May 4, 2013
A Shepherd's Oven
Sierraville, CA, USA

A Basque sheepherders' bread oven sits on the edge of a wilderness meadow called Kyburz Flat, located near Lake Tahoe in California. A beehive-shaped stone and brick bread oven built in 1927 is all that is left of a Basque sheep camp — a relic of the days when Basque immigrants tended sheep in many parts of the American West. Now belonging to the Forest Service, this oven is available for public use.

During the early days of the gold rush thousands of Basques moved out to the Sierras and some of them continued their rich history of sheep herding across the land. The land back then functioned more as a commons, for all to live off, and they fit right in as commoners.

Basque bread was among the provisions that tenders such as Eugenio Murillo would take to the sheepherders every five days. While the provisions were essential, the more important commodity the camp tender could offer to the lonely herders was a few moments of human companionship. When the shepherds were too far from a tender they baked bread in a Dutch oven in a hole they dug in the ground. These holes can still be found up in the mountains of Nevada and California. These lidded iron pots were used to protect food from the smoke, ashes and uneven heat of an outdoor hearth.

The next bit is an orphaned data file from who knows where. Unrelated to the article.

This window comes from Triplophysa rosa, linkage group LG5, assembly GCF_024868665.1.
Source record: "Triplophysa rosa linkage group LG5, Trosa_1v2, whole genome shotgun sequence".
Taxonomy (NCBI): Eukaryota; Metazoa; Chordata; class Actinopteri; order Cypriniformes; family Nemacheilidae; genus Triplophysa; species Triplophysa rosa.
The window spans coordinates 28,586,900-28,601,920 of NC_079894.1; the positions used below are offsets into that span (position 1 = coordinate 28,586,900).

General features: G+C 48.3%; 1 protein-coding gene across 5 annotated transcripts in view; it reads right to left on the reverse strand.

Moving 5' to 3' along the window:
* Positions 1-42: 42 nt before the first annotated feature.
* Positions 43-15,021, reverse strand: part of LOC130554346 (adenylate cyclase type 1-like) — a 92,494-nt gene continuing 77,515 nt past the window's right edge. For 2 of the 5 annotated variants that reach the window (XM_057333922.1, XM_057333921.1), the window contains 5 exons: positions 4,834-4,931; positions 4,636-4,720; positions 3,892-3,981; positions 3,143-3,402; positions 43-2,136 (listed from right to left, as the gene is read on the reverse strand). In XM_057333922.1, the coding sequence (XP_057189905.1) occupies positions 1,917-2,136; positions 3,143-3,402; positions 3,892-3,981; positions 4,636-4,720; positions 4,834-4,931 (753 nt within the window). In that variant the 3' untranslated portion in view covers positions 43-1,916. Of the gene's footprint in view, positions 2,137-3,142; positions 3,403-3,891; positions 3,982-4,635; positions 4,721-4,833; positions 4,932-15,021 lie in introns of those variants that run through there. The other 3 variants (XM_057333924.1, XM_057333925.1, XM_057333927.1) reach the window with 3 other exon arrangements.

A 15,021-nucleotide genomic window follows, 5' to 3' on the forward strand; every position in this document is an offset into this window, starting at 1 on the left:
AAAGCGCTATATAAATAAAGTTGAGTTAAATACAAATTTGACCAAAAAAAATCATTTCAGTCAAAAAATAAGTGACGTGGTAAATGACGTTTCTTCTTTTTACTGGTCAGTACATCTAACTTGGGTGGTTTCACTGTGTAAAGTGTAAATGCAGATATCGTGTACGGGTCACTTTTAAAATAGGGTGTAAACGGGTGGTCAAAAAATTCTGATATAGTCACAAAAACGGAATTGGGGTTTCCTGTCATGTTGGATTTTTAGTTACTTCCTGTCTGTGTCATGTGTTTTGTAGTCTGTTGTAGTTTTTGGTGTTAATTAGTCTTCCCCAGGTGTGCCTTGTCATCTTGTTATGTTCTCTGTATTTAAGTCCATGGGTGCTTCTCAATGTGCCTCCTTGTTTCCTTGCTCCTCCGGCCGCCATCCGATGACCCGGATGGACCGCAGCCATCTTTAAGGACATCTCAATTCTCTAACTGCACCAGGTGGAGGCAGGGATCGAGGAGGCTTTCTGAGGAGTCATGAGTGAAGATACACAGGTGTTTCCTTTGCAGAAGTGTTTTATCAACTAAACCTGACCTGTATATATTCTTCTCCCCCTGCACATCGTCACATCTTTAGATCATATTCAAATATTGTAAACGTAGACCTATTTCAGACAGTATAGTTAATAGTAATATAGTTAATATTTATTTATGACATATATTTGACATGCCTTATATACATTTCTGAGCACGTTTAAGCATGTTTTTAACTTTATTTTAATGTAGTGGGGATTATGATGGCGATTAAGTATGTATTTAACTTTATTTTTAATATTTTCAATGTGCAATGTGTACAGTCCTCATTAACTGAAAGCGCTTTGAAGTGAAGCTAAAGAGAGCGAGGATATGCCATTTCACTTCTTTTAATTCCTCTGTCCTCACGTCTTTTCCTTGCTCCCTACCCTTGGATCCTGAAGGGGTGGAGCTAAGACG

The Wheeler Sheep Camp, 6,000 feet above sea level once had wooden cabins, barns, corrals and a bathhouse, all built sometime between 1913 and 1958 by Basque immigrants John Martin Gallues and his brother, Felix. The only structures now remaining at the camp are the oven (rebuilt in 1993 by the Center for Basque Studies at the University of Nevada, Reno) and a deteriorated spring house.

Flatbread Society will return in Fall to kick off a collaboration with Sierra Nevada College Art Department. We will invite a constellation of geologists, herders, bakers and astronomers to fire up the oven and dream of an oven to be built for Lake Tahoe. Saying our goodbyes to the meadow, we gazed upon an ancient petroglyph of the Washoe Tribe that reminded us of Swedish Tunnbröd.


Special thanks to Russell Dudley of Sierra Nevada College and Futurefarmer Ian Cox for an excellent adventure.

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